These organizations are sprouting in several states across the US and their goal is to educate producers and consumers alike in the culture, pleasure and benefits of olive oil. So far Connecticut and California have passed state labeling laws that effectively mirror those of the International Oil Council. In our own state of Texas, The Texas Olive Oil Council actively promotes olive farming, awareness and quality standards. Although they have not yet established standards for the Texas olive oil industry, Richard De Los Santos from the Texas Department of Agriculture believes that the industry would benefit from such standards and is working with the Texas Olive Council to recommend them. Additional support is being provided through statewide marketing in conjunction with the “Go Texan” program.  Texas Olive Ranch’s Jim Henry believes that labeling the product with the variety of olives used would add transparency and accountability to the industry. Like a good wine, knowing the varietals adds to the pleasure and taste of the product.

Economically, Texas producers face an uneven playing field. High quality, locally produced olive oil must compete on the grocery shelf against low-cost imported oils with romantic labels from faraway places and the meaningless Extra Virgin moniker. The challenge for local olive oil producers remains in education of the public. Know what you are getting when you purchase that bottle of olive oil from the store and similarly know what your product contains when you purchase it from a local grower and producer.

Enter the Education – A Question of Taste

For many Texans who may have been introduced to olive oil at a cafeteria condiment counter, the olive oil taste bar is initially set very low.  In fact, according to a University of California–Davis study, one of the predominant tastes that American consumers like in olive oil is, “flavorless or rancid”. In other words, a typical consumer might expect or prefer milder flavored oil because they are familiar with that which is older or has been improperly stored. Unfortunately, unlike wine, olive oil does not improve with age. Like wine, sun and high temperatures adversely affect it. Opinions vary, but generally olive oil should be consumed within three years of bottling and within six to nine months of opening. It should always be stored away from light and heat.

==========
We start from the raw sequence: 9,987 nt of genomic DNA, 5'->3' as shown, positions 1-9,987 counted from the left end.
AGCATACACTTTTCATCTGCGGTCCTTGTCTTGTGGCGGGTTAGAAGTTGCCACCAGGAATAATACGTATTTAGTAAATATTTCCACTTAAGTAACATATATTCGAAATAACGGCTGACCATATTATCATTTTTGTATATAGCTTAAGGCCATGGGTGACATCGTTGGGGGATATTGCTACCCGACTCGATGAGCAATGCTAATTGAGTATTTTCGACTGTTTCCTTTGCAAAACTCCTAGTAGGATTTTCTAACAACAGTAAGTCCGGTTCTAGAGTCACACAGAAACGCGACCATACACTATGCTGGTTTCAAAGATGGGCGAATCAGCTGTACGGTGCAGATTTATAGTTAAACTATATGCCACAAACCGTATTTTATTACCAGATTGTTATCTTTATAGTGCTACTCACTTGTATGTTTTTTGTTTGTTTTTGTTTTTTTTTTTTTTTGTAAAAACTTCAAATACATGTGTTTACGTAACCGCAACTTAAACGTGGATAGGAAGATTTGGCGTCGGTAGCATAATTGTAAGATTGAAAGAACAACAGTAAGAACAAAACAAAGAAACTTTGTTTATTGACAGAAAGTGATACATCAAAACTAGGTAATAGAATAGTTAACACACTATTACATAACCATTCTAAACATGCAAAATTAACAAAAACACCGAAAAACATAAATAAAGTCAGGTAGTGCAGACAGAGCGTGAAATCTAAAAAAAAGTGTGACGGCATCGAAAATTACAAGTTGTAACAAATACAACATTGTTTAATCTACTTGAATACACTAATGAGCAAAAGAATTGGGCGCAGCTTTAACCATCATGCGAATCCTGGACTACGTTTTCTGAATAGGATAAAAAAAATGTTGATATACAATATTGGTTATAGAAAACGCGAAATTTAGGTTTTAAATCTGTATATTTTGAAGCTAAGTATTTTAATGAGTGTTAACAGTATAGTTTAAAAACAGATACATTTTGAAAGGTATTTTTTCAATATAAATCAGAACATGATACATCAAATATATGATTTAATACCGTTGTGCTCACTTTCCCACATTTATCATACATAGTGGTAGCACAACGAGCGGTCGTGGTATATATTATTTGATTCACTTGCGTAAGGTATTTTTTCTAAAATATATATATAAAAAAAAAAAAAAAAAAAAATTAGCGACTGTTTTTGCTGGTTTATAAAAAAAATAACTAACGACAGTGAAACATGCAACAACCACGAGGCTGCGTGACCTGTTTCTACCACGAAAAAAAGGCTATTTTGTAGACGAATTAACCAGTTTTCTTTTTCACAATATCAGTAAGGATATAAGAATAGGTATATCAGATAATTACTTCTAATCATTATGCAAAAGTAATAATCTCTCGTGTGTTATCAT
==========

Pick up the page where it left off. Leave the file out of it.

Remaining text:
Olive oil tastes can vary, much as the regions that grow and produce it. From fresh, lively tasting oil flavored from grassy terrain, to fruity, herbaceous and even astringent based on where the olives are grown, the type of olive, and that year’s weather. The Italians say that olive oil is an ingredient, not a condiment, and, like wine, should be paired with food accordingly. The big bold taste of olive oil made with ripe fruit and just pressed is fantastic for dipping and to drizzle on food with similarly strong flavors. A lighter tasting olive oil can grace salads and lighter meats with style.

Health Benefits of Olive Oil

Scientists are studying the health benefits of olive oil and have discovered that the monosaturated fat in olive oil can lower total cholesterol and the LDL otherwise known as bad cholesterol in the blood. Additionally the level of polyphenols, which are powerful antioxidants, is higher in virgin and extra-virgin olive oil, and highest in fresh oil.  Now these are findings that local olive oil producers can really benefit from, especially those regarding fresh oil.

How to Find a Virgin

The best way to know whether you’re buying true extra-virgin olive oil is to get to know your producer, and the Texas Olive Oil Council website provides a list of them. Become an educated consumer. Don’t be afraid to ask questions at your local store. It’s common to sample oils, and don’t forget to ask such questions as who the producer is and where the olives are grown. Look for small producers such as familyrun organizations who operate on a smaller scale.

Consumer preferences are changing and fresh local food advocates such as Michael Pollan, movies such as Food Inc and simple consumer awareness are changing the way we think about our food. Everything from tomatoes to olive oil is on the locavores’ radar. It becomes your job to let the stores know what you want to see on their shelves, or to frequent the local markets and vendors who support these products.

Hopeful Signs

Along with this consumer awareness, entrepreneurs are sprouting up and more olive orchards are being planted. The Texas Olive Council is working hard to support these efforts and on the forefront are our Texas pioneers who sought the potential wealth in unpromising quarters and flat dry land. With a little luck, some hard work, more educated consumers and a level playing field, we might just see a new type of liquid gold spurting from the Texas soil.
Texas Olive Ranch Harvest usually begins in September and they love visitors. Call Jim Henry, 214.325.5787 to let him know you’re coming.  Nancy Reed Krabill is owner with her husband Gary of Flavors From Afar. They spend lots of time researching olive oils and were introduced to Texas Olive Ranch oils when they began carrying it in their store.
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NANCY KRABILL is a native Texan and freelance writer, equally and possibly schizophrenically passionate about local food roots and Italian culture. In her other life, she organizes media trips to Tuscany and Le Marche with a focus on food and wine. Contact [email protected]